The federal health law aims to tackle the problem of high health care costs by providing financial rewards to providers who do a better job coordinating patient care. But one shining example of that future has been here in California for decades. It’s Kaiser Permanente which is often touted as the nation’s best hope for bringing health care costs more in line with other developed nations.
Kaiser rose out of a utopian, industrialist dream. During the 1930s and 40s, Henry J. Kaiser wanted to make sure the workers at his Richmond shipyard were steady and strong.
George Halvorson, Kaiser’s CEO, draws a direct link between Henry Kaiser’s approach to building ships and his approach to designing a health system. “When Henry built things he tended to assemble an entire team to build all the parts,” he says. “So when he started providing health care to his workers, he used that model which was to have a Kaiser hospital, Kaiser clinics.”
“They got to where they are, in part, by being the cost leader in the market. And they no longer are.”
Kaiser Permanente opened its doors to the public in 1945 — and offered health coverage that was considerably less expensive than conventional insurers like Blue Cross.
The strategy worked because it owned and operated its own hospitals and clinics and directly employed physicians. Continue reading
Green Party Backs A Single-Payer System
The Green Party opposes the federal health law, because it doesn't go far enough. (Mark Wilson: Getty Images)
The platform of California’s third largest political party — the Green Party — includes legalizing marijuana, ending the death penalty and offering free, community bicycles. Now, add this to the Party’s list of solemn commitments:
“We’re hoping the individual mandate will be struck down,” says Barry Hermanson, the Green Party’s candidate for California’s 12th Congressional District. “It is extraordinary that now Congress is saying individuals must purchase a product from a private company. There’s no precedent for this.”
For Hermanson, and other Greens, being compelled to buy a product from an industry they find repugnant is a bit like a school requiring kids to hand over their lunch money to the playground bullies.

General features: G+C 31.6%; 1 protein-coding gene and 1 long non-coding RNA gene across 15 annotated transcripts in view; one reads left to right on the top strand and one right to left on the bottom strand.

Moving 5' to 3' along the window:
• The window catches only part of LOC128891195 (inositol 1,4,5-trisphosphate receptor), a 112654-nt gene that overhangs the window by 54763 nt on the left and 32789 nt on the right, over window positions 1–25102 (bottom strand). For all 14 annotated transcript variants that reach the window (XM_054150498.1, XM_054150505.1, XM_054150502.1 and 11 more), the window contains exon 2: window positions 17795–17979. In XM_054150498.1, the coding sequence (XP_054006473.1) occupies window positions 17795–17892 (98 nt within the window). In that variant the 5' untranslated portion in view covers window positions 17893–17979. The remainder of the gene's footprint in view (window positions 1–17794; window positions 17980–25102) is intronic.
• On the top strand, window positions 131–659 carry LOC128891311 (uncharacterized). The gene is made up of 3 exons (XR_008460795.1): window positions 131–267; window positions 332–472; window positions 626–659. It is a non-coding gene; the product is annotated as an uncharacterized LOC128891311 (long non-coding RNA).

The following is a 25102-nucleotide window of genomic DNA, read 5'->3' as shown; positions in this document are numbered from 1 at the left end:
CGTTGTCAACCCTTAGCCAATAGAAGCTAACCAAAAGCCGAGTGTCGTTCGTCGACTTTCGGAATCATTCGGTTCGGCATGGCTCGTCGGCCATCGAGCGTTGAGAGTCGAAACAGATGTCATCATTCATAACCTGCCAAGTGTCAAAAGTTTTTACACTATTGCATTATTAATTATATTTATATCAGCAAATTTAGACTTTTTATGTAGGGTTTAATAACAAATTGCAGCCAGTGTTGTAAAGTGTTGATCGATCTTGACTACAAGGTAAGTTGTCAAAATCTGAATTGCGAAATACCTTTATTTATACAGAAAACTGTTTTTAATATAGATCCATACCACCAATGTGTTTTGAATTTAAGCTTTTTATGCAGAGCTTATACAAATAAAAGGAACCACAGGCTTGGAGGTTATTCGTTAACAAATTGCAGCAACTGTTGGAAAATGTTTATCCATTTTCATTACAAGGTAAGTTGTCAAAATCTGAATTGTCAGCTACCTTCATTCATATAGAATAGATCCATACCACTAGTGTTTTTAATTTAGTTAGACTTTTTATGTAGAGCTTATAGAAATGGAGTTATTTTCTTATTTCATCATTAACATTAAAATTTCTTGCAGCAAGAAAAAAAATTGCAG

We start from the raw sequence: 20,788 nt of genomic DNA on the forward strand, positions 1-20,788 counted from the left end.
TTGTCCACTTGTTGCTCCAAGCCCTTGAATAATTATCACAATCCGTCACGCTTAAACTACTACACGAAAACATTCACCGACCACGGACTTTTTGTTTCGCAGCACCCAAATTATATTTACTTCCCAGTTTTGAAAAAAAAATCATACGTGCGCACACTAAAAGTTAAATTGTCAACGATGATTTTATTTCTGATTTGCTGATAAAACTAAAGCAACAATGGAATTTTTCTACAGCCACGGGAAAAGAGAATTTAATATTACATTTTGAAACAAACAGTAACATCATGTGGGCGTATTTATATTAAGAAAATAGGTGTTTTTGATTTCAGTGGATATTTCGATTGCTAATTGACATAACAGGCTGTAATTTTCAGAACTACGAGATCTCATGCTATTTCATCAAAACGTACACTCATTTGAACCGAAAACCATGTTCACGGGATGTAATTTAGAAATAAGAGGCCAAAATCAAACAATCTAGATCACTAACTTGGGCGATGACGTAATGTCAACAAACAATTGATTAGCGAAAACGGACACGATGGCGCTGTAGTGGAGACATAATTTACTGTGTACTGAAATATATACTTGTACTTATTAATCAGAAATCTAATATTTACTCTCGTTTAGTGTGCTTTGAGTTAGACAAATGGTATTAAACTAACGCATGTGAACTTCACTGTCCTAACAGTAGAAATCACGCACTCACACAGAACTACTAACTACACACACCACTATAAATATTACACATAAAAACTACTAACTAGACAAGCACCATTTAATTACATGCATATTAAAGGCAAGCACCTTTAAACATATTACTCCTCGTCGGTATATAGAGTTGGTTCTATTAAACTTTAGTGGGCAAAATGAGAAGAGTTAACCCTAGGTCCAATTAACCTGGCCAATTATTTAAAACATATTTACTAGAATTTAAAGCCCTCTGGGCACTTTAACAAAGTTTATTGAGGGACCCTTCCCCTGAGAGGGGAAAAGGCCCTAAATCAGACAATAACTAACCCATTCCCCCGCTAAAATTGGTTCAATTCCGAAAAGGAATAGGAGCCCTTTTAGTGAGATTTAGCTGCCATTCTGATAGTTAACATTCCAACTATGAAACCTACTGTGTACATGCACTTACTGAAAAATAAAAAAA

“I have no trust they have my best interest and the general populace interest in mind,” he said. Continue reading
Libertarian Paul Ruffino, 55, has been looking for an insurance plan since leaving his previous job. Several insurance companies refuse to cover him because he has pre-existing conditions. (Photo: Sarah Varney)
Today marks the second anniversary of the federal health care law, and, unless you’ve been depriving yourself of news for the last several weeks, that same law will be front and center before the Supreme Court starting Monday. Here in California, uninsured Californians have a particular stake in the Court’s actions.
Madera County is a largely conservative and agricultural area where one in every three people lacks coverage. While many people say they want the Supreme Court to throw out the federal health law, I found that many there are struggling to reconcile their political views with the basic need for health insurance.
I started off in Oakhurst. Here, just a few miles from the entrance to Yosemite National Park, is the Sweetwater Steakhouse, a local watering hole where no one is shy about their opinions of President Obama’s signature initiative, including people like Joe Stern. “ObamaCare is absolutely horrible, horrible, horrible. It should struck down immediately.” Continue reading
Venture capitalists are spurning high-tech surgical robots like this for more practical health care investments. (Nick Dawson:Flickr).
It wasn’t that long ago that money flowed steadily to entrepreneurs who dreamt up whiz-bang medical devices. Hospitals souped up their surgical suites with robots or high-tech radiation machines for cancer treatment. Cost wasn’t an issue: They just got passed along to insurance companies, who passed them on to employers and patients.
But after the Great Recession hit and the 2010 health law passed, the financiers behind the medical arms race started to rethink their investment calculus.
“If you come in with [a device] that’s 10 percent better and twice as expensive, it’s hard to get anyone to care,” said Bryan Roberts, a Palo Alto, Calif.-based venture capitalist at Venrock, a Silicon Valley company that invests in firms working on health services, medical devices and drugs. Continue reading